These days, all the products and goods we need are at our fingertips, from the most basic to the most sophisticated. But this seeming boon is a double-edged sword, as unfettered consumption by a minority of the global population is causing a resource deficit. Indeed, in recent years we’ve had to start studying what we’re consuming to understand the effects it is having on the environment and society.
Society’s present economic system is linear, based on the extraction of raw materials, manufacturing and production, distribution and buying, and ultimately discard. The main problems can be broken down as follows:
During natural resource extraction, we obtain raw materials and energy from nature to produce goods and services. Many of these resources are not renewable or regenerate very slowly, leading to a double dilemma: on the one hand, we are alternating the cycles or capacity of some resources to regenerate, for example the water cycle, and; on the other, we are producing raw materials and energy in a very polluting way, for example by burning fossil fuels.
In the elaboration process of raw materials, harmful chemical substances are introduced to facilitate production. This is often outsourced to developing countries where minimum legal requirements are not always respected and toxic by-products are generated.
Eliminating environmental and social costs
In the production and distribution of products, there is another problem: often the price of products does not reflect the real environmental or social cost of producing them, excluding pollution effects or underpaid labor, for example, and thus impacting upon the health and quality of life of people. The environmental and social costs which are not booked are known as negative externalities.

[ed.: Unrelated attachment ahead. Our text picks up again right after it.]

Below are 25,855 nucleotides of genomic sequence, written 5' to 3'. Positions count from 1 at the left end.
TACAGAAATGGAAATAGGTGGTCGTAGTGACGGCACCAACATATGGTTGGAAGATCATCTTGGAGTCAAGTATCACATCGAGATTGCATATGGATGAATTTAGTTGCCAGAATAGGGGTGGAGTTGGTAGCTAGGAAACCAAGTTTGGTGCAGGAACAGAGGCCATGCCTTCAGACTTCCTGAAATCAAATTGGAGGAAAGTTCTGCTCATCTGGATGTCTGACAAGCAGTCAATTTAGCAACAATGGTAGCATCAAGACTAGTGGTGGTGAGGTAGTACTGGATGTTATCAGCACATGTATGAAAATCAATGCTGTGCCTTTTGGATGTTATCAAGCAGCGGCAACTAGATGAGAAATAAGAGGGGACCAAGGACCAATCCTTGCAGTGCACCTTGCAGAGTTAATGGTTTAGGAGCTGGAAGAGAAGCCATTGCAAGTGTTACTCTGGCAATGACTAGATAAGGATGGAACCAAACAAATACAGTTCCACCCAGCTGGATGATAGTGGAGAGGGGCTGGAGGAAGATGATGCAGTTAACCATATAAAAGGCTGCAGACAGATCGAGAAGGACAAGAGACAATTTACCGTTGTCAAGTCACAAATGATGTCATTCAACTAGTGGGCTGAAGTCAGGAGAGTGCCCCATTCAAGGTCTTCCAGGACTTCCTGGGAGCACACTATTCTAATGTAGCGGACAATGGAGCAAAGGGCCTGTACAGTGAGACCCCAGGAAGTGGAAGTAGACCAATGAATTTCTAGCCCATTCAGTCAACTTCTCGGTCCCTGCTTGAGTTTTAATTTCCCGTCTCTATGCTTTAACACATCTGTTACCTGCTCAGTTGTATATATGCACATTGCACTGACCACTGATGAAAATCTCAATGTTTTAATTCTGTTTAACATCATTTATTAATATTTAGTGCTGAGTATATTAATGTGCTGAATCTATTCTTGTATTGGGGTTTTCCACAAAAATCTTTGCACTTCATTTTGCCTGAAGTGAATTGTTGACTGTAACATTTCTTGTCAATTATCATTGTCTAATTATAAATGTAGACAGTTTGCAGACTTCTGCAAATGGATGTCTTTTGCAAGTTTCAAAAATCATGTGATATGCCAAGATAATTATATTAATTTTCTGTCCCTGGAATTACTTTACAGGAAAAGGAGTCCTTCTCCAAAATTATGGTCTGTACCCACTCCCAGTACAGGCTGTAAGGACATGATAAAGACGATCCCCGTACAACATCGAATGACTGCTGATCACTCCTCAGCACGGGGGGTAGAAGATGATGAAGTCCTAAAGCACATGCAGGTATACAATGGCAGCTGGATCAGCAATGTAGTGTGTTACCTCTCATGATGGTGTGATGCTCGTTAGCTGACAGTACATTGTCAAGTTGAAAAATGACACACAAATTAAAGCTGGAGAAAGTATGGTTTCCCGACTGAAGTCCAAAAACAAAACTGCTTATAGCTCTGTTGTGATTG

Then, when products are purchased, sales growth is based on planned obsolescence, i.e. products have ever-shorter useful lives and so people will consume more of them.
Finally, most products end up thrown on to the waste tip or burned for their energy value. Waste levels have doubled over the past 30 years and managing that is a problem in itself.
As such, the linear consumption model is unsustainable in the long term – and the solution lies in governments, companies and citizens transforming the economy. Governments should be incentivizing responsible production and legislating so that companies produce respectfully and accept the externalities of their processes. Consumers should be demanding responsible products and making informed purchasing decisions. And companies should be designing products responsibly and changing the linear production system to a circular one, where obsolete products are repaired and re-used.
Many people are already working in a circular economy, but we need to keep innovating to achieve a sustainable planet.
You can see how linear and circular economies work in the consumer society in the following video: